The main requirement for studying linguistics is a lively curiosity about the nature of language. It may be that you’ve been struck by a language that puts its verbs in a different position in the sentence, or wondered why languages change (making Chaucer hard to understand, for instance), or been puzzled that automatic speech recognition software gets a perfectly clear word wrong, or realised that an utterance such as ‘it’s cold in here’ may mean more than the words (understood: ‘do close the window!’), or been excited to learn that languages as diverse as Welsh and Hindi have a common ancestor. Basically, if you’ve found yourself asking ‘why?’ or ‘how?’ in relation to language, linguistics is for you.


How to apply

We welcome applications from all backgrounds and school types. Details and a timeline for the application process can be found on the how to apply page, and if you'll be applying from outside the UK, there is also a dedicated section for international students

Subject advice

As Linguistics is interdisciplinary we don’t require specific A-level, IB Higher or equivalent subjects, and welcome applicants with an outstanding academic profile whether science-oriented or arts-centred. Some formal study of language, either through learning languages or through English Language A-level, does however serve as good preparation for this course.


For students selected for interview in Cambridge, the interviews take place in early December. Linguistics applicants are given two interviews on the same day. One interview will include the Director of Studies in Linguistics. Information about interviews (including two useful films) is available in the Cambridge interviews section.

We also hold interviews in a number of locations overseas. If this may be relevant for you, please see the international students section

Pre-Interview Admissions Assessment

All students applying to the University of Cambridge for Linguistics must sit a pre-interview admissions assessment. This will take place in your school, college or local testing centre on 30 October 2019. The same assessment is used regardless of which College you have applied to. Information about the Admissions Assessment will be published here once available. The Admissions Assessment examines your academic abilities, knowledge-base and potential, and forms part of our holistic admissions process: there is no set score that we are looking for. When applying, it is important to be aware of the registration and assessment dates:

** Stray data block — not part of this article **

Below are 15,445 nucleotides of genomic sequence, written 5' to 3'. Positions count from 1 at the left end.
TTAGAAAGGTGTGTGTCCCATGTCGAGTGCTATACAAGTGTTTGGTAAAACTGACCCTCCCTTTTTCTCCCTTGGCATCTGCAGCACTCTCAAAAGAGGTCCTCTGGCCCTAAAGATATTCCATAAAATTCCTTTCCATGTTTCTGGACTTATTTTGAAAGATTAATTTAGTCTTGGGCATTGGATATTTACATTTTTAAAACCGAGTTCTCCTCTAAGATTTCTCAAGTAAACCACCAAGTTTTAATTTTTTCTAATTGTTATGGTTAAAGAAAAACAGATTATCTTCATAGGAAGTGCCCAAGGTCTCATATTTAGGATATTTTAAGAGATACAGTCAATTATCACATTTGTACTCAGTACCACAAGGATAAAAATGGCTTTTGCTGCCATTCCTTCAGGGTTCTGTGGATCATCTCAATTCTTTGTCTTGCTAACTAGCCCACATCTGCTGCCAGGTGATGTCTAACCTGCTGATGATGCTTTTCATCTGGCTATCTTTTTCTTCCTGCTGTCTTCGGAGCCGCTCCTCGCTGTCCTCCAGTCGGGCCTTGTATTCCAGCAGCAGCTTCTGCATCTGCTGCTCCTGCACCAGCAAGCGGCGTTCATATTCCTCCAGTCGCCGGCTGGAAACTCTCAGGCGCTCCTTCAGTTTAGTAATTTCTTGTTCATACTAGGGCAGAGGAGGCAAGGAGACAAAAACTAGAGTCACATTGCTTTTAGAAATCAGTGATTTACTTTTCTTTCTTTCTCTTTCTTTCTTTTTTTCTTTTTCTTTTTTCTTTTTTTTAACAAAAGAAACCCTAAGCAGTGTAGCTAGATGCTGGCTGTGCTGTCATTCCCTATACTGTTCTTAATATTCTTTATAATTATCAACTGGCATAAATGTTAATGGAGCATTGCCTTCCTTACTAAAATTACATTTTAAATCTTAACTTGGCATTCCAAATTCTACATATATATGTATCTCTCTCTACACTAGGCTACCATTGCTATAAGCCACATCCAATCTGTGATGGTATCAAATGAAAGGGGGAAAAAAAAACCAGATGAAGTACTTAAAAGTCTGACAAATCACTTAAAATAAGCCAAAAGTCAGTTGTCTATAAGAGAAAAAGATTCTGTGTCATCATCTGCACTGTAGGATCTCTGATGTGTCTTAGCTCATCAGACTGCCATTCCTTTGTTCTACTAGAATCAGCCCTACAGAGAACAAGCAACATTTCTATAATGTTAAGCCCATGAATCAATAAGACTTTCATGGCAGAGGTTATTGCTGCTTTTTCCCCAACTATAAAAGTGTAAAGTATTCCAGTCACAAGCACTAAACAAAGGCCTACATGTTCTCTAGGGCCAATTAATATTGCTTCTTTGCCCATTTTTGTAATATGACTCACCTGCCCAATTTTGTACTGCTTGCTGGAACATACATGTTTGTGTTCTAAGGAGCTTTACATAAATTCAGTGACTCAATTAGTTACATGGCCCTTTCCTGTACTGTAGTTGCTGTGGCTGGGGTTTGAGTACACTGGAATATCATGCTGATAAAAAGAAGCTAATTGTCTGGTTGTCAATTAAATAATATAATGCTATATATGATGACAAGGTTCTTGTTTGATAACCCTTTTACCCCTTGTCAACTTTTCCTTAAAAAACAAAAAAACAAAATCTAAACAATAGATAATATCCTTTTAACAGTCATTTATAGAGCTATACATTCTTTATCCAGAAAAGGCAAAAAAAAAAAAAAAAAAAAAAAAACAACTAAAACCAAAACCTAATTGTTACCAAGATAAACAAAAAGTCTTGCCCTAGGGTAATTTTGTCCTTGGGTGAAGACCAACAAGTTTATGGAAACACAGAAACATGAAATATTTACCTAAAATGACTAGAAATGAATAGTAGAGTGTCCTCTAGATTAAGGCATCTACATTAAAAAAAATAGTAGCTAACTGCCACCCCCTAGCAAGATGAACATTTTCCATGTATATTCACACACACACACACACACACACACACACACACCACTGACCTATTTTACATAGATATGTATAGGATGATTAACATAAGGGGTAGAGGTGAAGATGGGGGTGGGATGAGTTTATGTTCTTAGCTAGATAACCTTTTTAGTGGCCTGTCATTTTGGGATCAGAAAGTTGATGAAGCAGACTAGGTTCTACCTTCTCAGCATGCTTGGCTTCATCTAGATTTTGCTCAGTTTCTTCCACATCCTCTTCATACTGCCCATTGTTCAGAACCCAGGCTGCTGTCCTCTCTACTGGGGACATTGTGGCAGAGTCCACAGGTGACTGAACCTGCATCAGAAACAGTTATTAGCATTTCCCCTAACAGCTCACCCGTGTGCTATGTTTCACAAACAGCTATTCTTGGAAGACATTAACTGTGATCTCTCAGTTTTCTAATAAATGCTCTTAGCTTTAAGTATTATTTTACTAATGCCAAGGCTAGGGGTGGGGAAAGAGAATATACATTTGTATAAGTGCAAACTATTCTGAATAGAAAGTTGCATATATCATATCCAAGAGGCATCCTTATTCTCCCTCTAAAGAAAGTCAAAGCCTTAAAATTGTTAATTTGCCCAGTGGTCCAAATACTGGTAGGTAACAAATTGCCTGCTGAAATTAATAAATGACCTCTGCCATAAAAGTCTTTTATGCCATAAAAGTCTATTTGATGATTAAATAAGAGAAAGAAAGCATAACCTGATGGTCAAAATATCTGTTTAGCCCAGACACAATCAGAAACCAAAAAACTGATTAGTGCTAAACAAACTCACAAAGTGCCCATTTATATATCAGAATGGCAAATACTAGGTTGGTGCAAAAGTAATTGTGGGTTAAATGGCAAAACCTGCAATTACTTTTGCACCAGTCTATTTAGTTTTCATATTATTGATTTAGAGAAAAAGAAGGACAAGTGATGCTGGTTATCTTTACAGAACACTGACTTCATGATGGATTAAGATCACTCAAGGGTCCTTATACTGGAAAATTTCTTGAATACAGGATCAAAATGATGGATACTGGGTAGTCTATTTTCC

• All Linguistics applicants applying in 2019 must be registered to take the History Admissions Assessment by 18:00 UK time on 15 October 2019. See how to be registered.
    Please note that open centres may set an earlier deadline for accepting entries, and it is your responsibility to check if this applies at your centre.
  • All Linguistics applicants applying in 2019 sit the assessment on 30 October 2019.

Information about the assessment including example questions will be available on the University Admissions website once available.


Our standard conditional offer is A*AA at A-level, 42 points overall in the International Baccalaureate with 7,7,6 in relevant Higher Level subjects, or the equivalent in other qualifications. The international students section has further information about typical offers for other qualifications.

If you will have already finished school when you apply, please see the page for post-qualification applications

Recommended Reading

  • David Crystal, The Cambridge encyclopedia of language (1997)
  • David Crystal, How language works (2006)
  • Steven Pinker, The Language Instinct: The New Science of Language and Mind (2003)

If you would like further suggestions, a longer list is available. 

Further Information

If you are able to come to a College Open Day, we will be glad to tell you more about Christ's College and the Linguistics course in person. If you are not able to come to an Open Day, please feel free to email us with any queries you may have. Our email address is